Irish History, Warm, with Butter


By Elizabeth Speth

I am an early riser.

I have been all my life, and 4 am is my preferred wake-up time.  Mostly because I want breakfast.  Well, always and only because I want breakfast.

I am also Irish.  Somewhat. My great-grandmother Margaret Mary was a blue-eyed Mundy, and I took custody, after her passing, of her Irish drinking habits.

Therefore I must have Irish soda bread for breakfast every day.  Sliced thinly, toasted thoroughly, slathered with butter and orange marmalade.  This is non-negotiable for my peace of mind.  Just Google: ‘Irish, negotiation, peace’.  You will see how serious I am on the subject.

The history of Irish Soda Bread is humble and excruciatingly violent.

It originated around the middle of the 15th Century when the Boers, during a brief and fragile alliance with the voracious and pillaging Mongol hordes, invaded Ireland.  The poor, beleaguered Irish peasants needed something hearty, portable and delicious to sustain them as they fled, but they did not have time to wait for bread to leaven.  They only had time to run to the grocery store and grab a box of baking soda, and so was born this glorious loaf.

Tragically, there are no existing photographs from this time period due to the Great Irish Fire of ’23, but please enjoy this illustration, which is loosely related to Chaucer’s Canturbury Tales.


I think these fellows look vaguely as though they might be fleeing with soda bread in their bellies.

You can verify all of this history for yourself, if you like doing that sort of thing.  But I hope you don’t.  We have baking to do, and research can be tedious.  Let’s just move on, shall we?

Before I share my great grandmother’s recipe, I will ask your forgiveness in advance for two untraditional elements.  The first is the spice Cardamom.  If you don’t know what it is, get a bottle immediately.  Get a bottle just to smell, and you will realize that you never really understood the smell of Christmas.  Cardamom is the smell of Christmas.  And childhood, and fairy tales.


The second deviation from the classic recipe, which dominated Pinterest for all of the 1450s, is grated orange peel.  Neither cardamom nor orange peel made an appearance in any recipe from that period, according to historians, but let’s not blame the fleeing Irish (bless them), for they were highly distracted.

Are you ready?  Preheat oven to 375 degrees.  Please assemble:

4 cups flour

1/2 cup sugar

1 1/2 teaspoon salt

1 teaspoon baking soda

1 teaspoon ground cardamom

1/2 cup very cold butter, cut into small pieces

1 3/4 cup buttermilk

1 egg

Grated zest of one orange

1/2 cup currants, which you can plump up by soaking in a bit of rum if you are that sort of person

You must proceed in the traditional, centuries-old way, with an electric mixer.  Put the first five dry ingredients into a bowl and set on low speed, and then add the cold sliced butter and wait until the blade turns the mixture into fine crumbs, three or four minutes.  Add the buttermilk, egg, orange zest and drunken currants.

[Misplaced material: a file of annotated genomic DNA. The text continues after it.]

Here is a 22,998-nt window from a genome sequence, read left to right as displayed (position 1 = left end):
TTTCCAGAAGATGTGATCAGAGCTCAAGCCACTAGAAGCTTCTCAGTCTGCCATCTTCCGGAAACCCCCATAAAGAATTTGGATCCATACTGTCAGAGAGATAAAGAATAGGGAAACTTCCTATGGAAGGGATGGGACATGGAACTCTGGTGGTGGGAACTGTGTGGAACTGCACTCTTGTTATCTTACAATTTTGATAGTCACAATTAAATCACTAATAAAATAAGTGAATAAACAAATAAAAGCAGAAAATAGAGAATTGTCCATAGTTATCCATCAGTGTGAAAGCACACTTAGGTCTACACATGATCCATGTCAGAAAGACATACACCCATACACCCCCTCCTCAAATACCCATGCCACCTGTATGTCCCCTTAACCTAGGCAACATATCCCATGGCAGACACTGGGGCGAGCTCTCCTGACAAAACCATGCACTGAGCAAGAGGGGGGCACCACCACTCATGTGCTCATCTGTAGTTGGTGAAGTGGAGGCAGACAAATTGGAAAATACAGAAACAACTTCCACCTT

Don’t overmix this.  The dough will be wet.  It should look like the beautiful Irish countryside after a devastating flood.  Like this:


Turn it out onto a floured board, and try to coax it into some sort of a roundish shape, which you will then plunk onto a greased cookie sheet, or one covered with parchment paper.  Sprinkle with granulated sugar.

Traditionally, you are meant to cut two intersecting slashes across the top of the bread before baking, but don’t ask me why.  Just do it.  Make the sign of the cross and drink a prayer that your bread comes out.

Yes.  I said drink a prayer.  Jameson is widely considered a good Catholic whiskey and Bushmills is the Protestant invocation.  You are going to have to decide where you stand on this one, for it is not my place to tell you.  Just give me whichever one you don’t want.

Bake the bread for 50 or so minutes.  Until the loaf sounds hollow when tapped, and your house smells heavenly, so good you would never want to flee it, even to escape an invading army.


Here is our merry little loaf in the oven on parchment paper.  I added very finely ground earl gray tea to this one.  It was delicious.

Enjoy it toasted with butter and jelly in the morning, perhaps a little fruit, and coffee or tea.  You will go into the world better for it.

In the late afternoon, slice it thinly and eat it as you would a cracker, with a glass of wine.

If you are not drinking wine and eating crackers in the late afternoon, then please do take this as an earnest suggestion to start.  Leave work early to do it.  Add some cheese, figs, savory spreads.  Whatever you like.

Jumping briefly back into my role as tradition-spoiler, here are a few suggested add-ins, if you feel like mixing it up:

Golden raisins

Rum-soaked golden raisins


Rum-soaked walnuts

Crystallized ginger

Rum-soaked crystallized ginger

Fennel seeds

Rum-soaked fennel seeds

Rosemary, chopped finely

Rosemary, chopped finely, soaked in rum.

I think you understand what I am trying to say here.

In summation, my friends, and in the lilting and whiskey-soaked words of my bonny great grandmother, may the roads rise with you, may the wind be at your back, and may you be in heaven a half hour before the devil knows you’re dead, with warm bread in your belly.


6 thoughts on “Irish History, Warm, with Butter

  1. You appear to have some sort of “missing ingredient” growing from atop your soda bread. Perhaps that explains your “altered” vision of the Mongol horde/Boer invasion of your mother Ireland and evening behavior!

    Liked by 1 person

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